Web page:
I want to plot, in a specific few ways, dates on the x axis and time of day on the y axis, and then have either line plots or interval (floating bar) plots.

This SO answer helps

But I have a few differences from that plot and I can't get it to work. I'm actually getting the y axis to plot both the DATES as well as the time, so it is scrunching months' worth of timestamps on the y axis, when I just need about one day's worth. That example claims in the comments, "base date for yaxis can be anything, since information is in the time", but I don't understand how he is "throwing away" the base date information.

In any case, my needs are:

  1. I'd like the option for either 24 hour time (00:00 to 24:00) or am/pm style time for the y axis, with the axis ticks looking like 3:00pm, 11:00am, etc. This will be done with a FuncFormatter, I guess.

  2. For the intervals (time ranges) I don't want to use the error bars--the lines are way too thin. I'd like to use a (floating) bar/column plot.

My data are datetime strings of the format '2010-12-20 05:00:00'

Thanks for any help.


I think you're slightly confused as to exactly how matplotlib handles times and dates behind the scenes.

All datetimes in matplotlib are represented as simple floats. 1 day corresponds to a difference of 1.0, and the dates are in days since 1900 (if I remember correctly, anyway).

So, in order to plot just the time of a given date, you need to use a % 1.

I'm going to use points, but you can easily use bars. Look into using the bottom keyword argument if you do use plt.bar, so that the bottom of the bars will start at the start time of your intervals (and remember that the second argument is the height of the bar, not its top y-value).

For example:

import matplotlib.pyplot as plt
import matplotlib as mpl
import numpy as np
import datetime as dt

# Make a series of events 1 day apart
x = mpl.dates.drange(dt.datetime(2009,10,1), 
# Vary the datetimes so that they occur at random times
# Remember, 1.0 is equivalent to 1 day in this case...
x += np.random.random(x.size)

# We can extract the time by using a modulo 1, and adding an arbitrary base date
times = x % 1 + int(x[0]) # (The int is so the y-axis starts at midnight...)

# I'm just plotting points here, but you could just as easily use a bar.
fig = plt.figure()
ax = fig.add_subplot(111)
ax.plot_date(x, times, 'ro')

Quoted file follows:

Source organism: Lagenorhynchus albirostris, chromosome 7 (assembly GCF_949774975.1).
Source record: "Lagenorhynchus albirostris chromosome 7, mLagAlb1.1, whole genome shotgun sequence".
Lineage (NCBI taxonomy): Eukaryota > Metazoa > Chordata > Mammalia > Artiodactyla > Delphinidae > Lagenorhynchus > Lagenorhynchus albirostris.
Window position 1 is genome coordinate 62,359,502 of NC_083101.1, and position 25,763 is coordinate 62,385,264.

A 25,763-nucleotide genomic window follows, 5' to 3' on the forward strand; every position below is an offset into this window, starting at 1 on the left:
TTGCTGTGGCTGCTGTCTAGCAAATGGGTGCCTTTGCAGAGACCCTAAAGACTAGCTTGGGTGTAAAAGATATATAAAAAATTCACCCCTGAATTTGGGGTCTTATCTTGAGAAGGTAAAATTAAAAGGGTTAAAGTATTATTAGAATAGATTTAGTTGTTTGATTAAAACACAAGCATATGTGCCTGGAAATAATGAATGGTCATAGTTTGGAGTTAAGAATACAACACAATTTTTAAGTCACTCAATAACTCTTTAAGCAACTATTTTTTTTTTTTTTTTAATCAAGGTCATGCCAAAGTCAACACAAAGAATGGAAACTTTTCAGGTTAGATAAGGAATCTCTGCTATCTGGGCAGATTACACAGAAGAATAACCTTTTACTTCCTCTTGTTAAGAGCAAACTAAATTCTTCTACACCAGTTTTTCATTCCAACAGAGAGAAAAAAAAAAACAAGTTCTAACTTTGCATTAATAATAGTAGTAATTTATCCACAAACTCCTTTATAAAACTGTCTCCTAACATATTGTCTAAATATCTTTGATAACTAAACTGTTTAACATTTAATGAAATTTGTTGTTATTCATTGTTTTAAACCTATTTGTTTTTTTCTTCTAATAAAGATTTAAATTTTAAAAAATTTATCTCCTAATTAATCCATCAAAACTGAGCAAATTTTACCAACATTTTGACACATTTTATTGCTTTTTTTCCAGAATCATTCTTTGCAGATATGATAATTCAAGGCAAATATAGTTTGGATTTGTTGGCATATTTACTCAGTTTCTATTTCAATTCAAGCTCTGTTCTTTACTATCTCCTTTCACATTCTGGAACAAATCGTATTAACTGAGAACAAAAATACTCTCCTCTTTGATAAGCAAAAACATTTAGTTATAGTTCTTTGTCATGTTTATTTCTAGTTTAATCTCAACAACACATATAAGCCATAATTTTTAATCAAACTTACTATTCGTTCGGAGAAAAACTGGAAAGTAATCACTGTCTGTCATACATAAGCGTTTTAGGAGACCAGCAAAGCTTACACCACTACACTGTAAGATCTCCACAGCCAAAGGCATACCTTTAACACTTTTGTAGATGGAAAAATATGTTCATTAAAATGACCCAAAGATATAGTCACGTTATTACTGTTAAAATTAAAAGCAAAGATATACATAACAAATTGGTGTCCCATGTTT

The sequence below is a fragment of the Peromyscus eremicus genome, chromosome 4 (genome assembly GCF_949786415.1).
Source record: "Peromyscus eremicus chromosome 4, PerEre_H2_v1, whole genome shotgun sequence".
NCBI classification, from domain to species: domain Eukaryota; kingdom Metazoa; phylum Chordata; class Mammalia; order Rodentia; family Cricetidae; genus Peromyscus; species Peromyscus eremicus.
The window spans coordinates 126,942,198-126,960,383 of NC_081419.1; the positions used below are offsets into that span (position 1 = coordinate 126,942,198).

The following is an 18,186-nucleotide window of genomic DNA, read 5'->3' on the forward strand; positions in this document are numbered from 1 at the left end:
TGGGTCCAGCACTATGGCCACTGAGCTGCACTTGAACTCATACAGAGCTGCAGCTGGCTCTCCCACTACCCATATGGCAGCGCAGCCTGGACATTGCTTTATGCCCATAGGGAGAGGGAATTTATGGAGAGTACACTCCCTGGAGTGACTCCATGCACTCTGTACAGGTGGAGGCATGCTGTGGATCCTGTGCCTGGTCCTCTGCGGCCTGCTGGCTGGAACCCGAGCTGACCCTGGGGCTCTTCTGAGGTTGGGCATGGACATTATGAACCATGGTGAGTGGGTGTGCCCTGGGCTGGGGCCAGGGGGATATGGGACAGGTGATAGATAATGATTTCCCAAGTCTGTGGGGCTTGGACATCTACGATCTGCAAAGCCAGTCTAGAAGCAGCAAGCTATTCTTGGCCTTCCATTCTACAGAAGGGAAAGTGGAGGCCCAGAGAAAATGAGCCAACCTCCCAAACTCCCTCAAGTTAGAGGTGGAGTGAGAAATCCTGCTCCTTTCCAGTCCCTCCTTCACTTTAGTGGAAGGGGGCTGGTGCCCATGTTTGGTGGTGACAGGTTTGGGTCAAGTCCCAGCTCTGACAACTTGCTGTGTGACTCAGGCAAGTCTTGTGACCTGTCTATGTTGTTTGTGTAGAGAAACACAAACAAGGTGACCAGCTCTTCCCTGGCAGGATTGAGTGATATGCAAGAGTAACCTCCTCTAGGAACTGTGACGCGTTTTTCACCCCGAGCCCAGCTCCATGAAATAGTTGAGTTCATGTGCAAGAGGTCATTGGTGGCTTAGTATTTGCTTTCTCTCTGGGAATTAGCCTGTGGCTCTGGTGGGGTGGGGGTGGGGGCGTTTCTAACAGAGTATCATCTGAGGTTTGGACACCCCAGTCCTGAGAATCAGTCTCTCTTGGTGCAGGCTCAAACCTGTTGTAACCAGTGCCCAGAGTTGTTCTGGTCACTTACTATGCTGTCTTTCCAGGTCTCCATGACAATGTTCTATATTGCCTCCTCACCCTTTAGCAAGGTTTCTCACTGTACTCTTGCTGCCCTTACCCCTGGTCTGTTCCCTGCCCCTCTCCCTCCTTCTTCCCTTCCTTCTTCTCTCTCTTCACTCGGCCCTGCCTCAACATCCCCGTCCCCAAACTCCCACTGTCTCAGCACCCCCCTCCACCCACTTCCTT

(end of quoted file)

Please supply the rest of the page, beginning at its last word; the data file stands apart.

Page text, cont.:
Time vs. Date

Hopefully that helps a bit!

| improve this answer | |
  • Thank you! That does help me understand it. It seems part of my problem was I am using a custom autoscale_view that was showing many YEARS on the y axis, instead of 1 day. Disabling that shows one day. So my remaining issues now are: 1) how can I get a loose autoscale view on this so that the y axis view limits are some reasonable number of minutes past the max and min time points, and 2) How can I get the y axis to report in am/pm time? – Che M Jan 25 '11 at 21:09
  • Ahh...OK, I've got it. 1) The problem was that the autoscale view I was using needed to adjust the scale a much tinier amount (quite a few places to the right of the decimal point). 2) Here, in a custom formatter, I just converted the value to a Python datetime and used strftime to return it as 12-hour am/pm time. Thanks again. – Che M Jan 25 '11 at 22:01
  • @Che - Glad to hear you got it working! For what it's worth, the DateFormatter class does exactly that (Converts the value to a datetime and uses a given strftime string to format). You might find it a bit easier than using a custom formatter. For the first problem, a simple ax.axis('tight') might be a good way to deal with it... On the other hand, if what you have works, it works! – Joe Kington Jan 25 '11 at 22:50
  • In the year 2019, the yaxis may not be ideal out of the box. I found adding the following lines before plt.show() leads to a pleasing result. Live long and prosper (you may also want to increase the figsize or increase the interval on the hour locator) ax.yaxis.set_major_locator(mpl.dates.HourLocator()) ax.yaxis.set_major_formatter(mpl.dates.DateFormatter('%H %M')) – JoeyC Jan 12 '19 at 6:19

Follow Joe Kingston's response, but I'd add that you need to convert your date strings into datetime objects, which can easily be done with the datetime module, and then convert them to matplotlib dates represented as floats (which can then be formatted as desired).

import datetime as dt
import matplotlib as mpl

some_time_str = '2010-12-20 05:00:00'
some_time_dt = dt.datetime.strptime(some_time_str, '%Y-%m-%d %H:%M:%S')
some_time_num = mpl.dates.date2num(some_time_dt) # 734126.20833333337

If you start with an array filled with time strings, you can do something like:

time_str_list = ['2010-12-20 05:00:00','2010-12-20 05:30:00']
time_num_list = map(
    lambda x: mpl.dates.date2num(dt.datetime.strptime(x, '%Y-%m-%d %H:%M:%S')),
    time_str_list) #[734126.20833333337, 734126.22916666663]
| improve this answer | |
  • 2
    For what it's worth, matplotlib has a built-in function to do this. You can just do matplotlib.dates.datestr2num(time_str_list). – Joe Kington Jan 25 '11 at 19:04
  • That, by the way, is quite convenient--didn't know about that. Thanks. – Che M Jan 25 '11 at 22:02

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